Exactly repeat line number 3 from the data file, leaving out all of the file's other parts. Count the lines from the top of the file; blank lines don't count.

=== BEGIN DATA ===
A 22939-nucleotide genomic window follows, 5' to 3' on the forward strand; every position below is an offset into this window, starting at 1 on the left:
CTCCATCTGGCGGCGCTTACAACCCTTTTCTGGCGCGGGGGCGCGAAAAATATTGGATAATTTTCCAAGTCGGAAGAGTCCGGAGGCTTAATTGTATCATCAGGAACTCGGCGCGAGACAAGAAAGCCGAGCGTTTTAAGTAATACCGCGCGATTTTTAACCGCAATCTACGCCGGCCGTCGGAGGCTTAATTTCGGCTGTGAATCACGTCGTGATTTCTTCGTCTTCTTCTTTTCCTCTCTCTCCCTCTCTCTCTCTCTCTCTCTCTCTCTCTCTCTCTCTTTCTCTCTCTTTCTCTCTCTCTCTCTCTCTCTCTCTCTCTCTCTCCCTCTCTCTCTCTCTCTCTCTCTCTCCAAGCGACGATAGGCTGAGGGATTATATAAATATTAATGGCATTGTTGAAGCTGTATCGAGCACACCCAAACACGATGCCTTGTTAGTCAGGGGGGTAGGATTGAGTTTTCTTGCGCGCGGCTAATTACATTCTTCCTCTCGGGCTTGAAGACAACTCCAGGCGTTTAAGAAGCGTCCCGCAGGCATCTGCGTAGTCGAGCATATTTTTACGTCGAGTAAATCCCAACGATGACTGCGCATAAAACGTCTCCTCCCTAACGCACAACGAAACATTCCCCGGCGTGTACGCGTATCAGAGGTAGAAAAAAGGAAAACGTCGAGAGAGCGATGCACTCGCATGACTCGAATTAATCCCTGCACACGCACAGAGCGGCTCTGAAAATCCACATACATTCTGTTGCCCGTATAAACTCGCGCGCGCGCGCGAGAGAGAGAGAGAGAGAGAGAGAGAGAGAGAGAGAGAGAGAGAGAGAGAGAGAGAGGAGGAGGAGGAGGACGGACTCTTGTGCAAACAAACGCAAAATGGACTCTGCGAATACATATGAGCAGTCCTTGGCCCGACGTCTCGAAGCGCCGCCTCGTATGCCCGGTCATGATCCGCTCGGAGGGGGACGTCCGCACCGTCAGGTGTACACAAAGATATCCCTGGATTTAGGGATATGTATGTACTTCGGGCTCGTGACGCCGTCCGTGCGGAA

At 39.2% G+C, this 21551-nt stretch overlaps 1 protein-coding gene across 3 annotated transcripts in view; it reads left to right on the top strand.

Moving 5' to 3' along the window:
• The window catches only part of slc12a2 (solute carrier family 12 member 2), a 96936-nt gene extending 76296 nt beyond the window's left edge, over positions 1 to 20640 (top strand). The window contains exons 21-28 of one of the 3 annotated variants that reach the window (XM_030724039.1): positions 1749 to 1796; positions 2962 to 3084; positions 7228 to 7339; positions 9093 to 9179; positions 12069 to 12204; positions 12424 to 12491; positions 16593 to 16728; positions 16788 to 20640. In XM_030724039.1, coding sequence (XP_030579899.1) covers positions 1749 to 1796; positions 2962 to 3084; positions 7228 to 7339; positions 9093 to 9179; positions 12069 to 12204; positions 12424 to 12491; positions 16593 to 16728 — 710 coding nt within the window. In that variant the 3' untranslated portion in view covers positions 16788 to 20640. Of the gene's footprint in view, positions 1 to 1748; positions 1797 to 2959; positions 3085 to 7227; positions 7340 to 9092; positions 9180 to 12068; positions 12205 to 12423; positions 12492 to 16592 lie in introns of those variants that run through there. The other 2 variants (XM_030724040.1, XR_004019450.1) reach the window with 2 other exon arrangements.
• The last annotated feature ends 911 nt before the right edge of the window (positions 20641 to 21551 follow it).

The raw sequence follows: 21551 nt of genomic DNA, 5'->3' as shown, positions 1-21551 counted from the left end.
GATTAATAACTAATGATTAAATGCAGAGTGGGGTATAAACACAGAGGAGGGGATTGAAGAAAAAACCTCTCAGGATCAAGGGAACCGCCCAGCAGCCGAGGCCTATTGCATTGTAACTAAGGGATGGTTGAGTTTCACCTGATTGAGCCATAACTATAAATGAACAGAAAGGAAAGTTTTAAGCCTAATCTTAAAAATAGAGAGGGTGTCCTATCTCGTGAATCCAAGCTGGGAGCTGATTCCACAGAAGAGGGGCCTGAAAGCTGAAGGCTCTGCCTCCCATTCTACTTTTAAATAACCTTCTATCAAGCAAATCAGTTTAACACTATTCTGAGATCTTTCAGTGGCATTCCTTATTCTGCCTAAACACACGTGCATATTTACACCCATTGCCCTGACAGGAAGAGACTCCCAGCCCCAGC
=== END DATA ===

At 39.2% G+C, this 21551-nt stretch overlaps 1 protein-coding gene across 3 annotated transcripts in view; it reads left to right on the top strand.